- Due to its reduced thickness, up to 125 m away compensates more using RG-59 mini than RG-59, at least for the ones tested tested here.
Connectors and connections
It already dawned, but finally you could leave everything working. Bad contacts ceased and all cameras are being displayed on the monitor.
Now you need to be very careful, hold your breath to carefully close rack's back cover and moves away in small, light steps, avoiding any sudden movement.
When you return to the front of the monitor, your heart rate increases. But with great relief you realize that all images are still there.
You quickly dismiss the client warning him that everything is OK without going into details. Run to your car and try to get away as quickly as possible of that work. What a night!
Five minutes later, your cell phone rings. It's the client, claiming that he went for a look at the pictures, only took a few clicks with the mouse and now 6 cameras are not showing...
Unfortunately, this situation is quite common: Wiring problems come to account for 80% of the calls for service.
This causes great dissatisfaction to the customer, that will be tired of having to call you all the time and certainly will never hire you again nor recommend your services to anyone and, in addition, have you ever stopped to calculate how much it costs each called maintenance? The displacement of a technician who could be doing something more useful to you, like working in a new installation?
But this is an easy problem to isolate. If you have correctly calculated the cabling to carry video signal and power to cameras and didn't use poor quality cabling neither did cable splices inside the pipe (Argh!), then there is only one culprit left: Connections.
Connections: Some rules for using connectors
1 - The standard connector in CCTV is the BNC connector, which is the connector found on rear panels of cameras and DVRs.
So, if default connection is BNC, then use BNC connectors only! Never use F connectors with an BNC to F adapter.
F connectors are for RF applications and has some models , such as the photo below, which are simply twisted around the cable mesh - preferred because they are easy to install. And to give poor contact also .
This type of connection should not be used under any circumstances.
2 - Types of BNC connectors
We can divide them into two groups:
Models that not require special pliers for the assembly
- BNC connector with terminals
For bench testing, with just a few meters of cable, it's OK. But it should never be used in an installation.
- Screw type BNC
Same considerations as of previous item.
This is not so bad. If welding is done well, it can be used . But it is not practical because it requires welding on site, sometimes in an open, windy, site, which hampers a solder well made. Therefore, it is very common to poor contact with cold weld in this type of connector. It should also not be used, mainly outdoor.
It can be said that above connectors are for consumer applications, for rapid testing . Not suitable for professional applications, for permanent premises in the works.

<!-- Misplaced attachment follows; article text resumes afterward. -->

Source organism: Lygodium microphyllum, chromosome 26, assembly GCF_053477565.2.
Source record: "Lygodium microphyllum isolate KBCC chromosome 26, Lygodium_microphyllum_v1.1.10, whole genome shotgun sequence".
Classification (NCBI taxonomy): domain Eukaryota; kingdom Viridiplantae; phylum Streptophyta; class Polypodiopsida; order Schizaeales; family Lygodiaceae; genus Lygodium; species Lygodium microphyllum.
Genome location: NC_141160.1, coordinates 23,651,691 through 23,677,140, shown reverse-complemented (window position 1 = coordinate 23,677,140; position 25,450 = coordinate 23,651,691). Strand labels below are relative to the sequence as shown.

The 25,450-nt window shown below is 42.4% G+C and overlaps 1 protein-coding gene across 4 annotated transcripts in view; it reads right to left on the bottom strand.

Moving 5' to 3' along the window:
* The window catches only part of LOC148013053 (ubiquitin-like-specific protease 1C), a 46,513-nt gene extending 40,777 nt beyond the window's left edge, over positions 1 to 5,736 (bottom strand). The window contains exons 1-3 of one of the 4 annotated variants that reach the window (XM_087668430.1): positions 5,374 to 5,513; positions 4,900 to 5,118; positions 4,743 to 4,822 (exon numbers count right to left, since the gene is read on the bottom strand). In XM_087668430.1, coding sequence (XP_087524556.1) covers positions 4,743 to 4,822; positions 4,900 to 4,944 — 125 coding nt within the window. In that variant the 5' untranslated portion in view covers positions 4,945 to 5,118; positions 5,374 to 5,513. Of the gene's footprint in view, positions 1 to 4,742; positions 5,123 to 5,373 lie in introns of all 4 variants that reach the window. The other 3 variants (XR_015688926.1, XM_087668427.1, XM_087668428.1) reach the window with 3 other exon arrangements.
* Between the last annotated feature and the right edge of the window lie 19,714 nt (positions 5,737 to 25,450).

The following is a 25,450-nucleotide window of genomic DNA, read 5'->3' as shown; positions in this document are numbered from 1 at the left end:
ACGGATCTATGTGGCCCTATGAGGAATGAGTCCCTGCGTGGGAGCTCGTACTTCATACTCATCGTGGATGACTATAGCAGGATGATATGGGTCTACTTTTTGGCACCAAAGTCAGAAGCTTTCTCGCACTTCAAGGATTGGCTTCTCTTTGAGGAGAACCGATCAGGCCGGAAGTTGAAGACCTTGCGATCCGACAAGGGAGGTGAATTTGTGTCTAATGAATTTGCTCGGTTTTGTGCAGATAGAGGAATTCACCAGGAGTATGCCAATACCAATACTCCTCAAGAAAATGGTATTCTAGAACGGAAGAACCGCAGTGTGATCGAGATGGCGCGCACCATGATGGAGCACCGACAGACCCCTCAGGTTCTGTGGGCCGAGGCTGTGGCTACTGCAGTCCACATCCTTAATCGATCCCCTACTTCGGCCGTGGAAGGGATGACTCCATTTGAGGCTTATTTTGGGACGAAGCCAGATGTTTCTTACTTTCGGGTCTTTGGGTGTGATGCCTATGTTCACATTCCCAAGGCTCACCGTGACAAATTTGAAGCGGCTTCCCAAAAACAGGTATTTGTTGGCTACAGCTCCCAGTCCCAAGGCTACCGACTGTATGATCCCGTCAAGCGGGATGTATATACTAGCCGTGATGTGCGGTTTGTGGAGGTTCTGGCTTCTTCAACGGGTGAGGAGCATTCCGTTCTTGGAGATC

Models that require special pliers for the assembly
They are more expensive than previous connectors and require special pliers and some skill in their assembly, because any error disables the connector since it can not be reused .
However, the investment is worth the shame because, when properly applied, rarely have poor contact . They are the most suitable for professional applications.
- Crimp connector
For their cost / benefit, they are the most currently used . They presents a good result, but requires a lot of skill in their assembly. It is the champion of poor contact in the works, as if mesh is unsuccessful pressed, cable easily escapes from the connector.
- Compression connector
It is the latest, the most expensive of all, and my favorite. It presents a very strong connection and does not require much skill in the assembly. That's what I recommend .
As assembly uses to work at first try, loss of connectors is smaller wich compensates its higher cost.
Always check connector's impedance!
Not only coaxial cables must have an impedance of 75 ohm, connectors also!
Unfortunately, no one pays attention to it and ends up using 50 ohm connectors with 75 ohm cables. But the difference is clearly visible: 50 ohm connectors have the dielectric (the white part) thicker. See below:
Worst of all, they fit perfectly together. And ignorance of this difference is so great that I found a very good quality professional camera, manufactured in South Korea, with a 50 ohm BNC connector:
When buying BNC connectors, always check if they are 75 ohms.
A final recommendation is that one should always choose the BNC connector with the proper dimensions for each cable. For example , you can not mount a BNC connector for RG -59 cable into a RG- 6 or RG- 11 cable; cable will not fit the connector.
The opposite is also true: an RG -59 cable mounted in a connector for RG- 6 or RG -11 will take off, giving poor contact .
So to grab the right connector to the right cable, always check the specifications of manufacturers.
Pliers for stripping, crimping or compression should also be suitable for the type of cable / connector used.
Connections between coaxial cables and BNC connectors are the simplest and more reliable because there is only one coaxial cable with two BNC connectors connecting a camera to a DVR / monitor.
Thus, whenever infrastructure and distances involved permits, prefer to use coaxial cable with compression connectors.
But do not be afraid of well test connections, making sure they are secure. When in doubt, redo them . Rather than being called later to fix what was done poorly ...
And remember that even if you are using another type of cable with converters (UTP or fiber, for example), you still have BNC connections in cameras and DVRs.
Part 4 - UTP Cabling ( soon)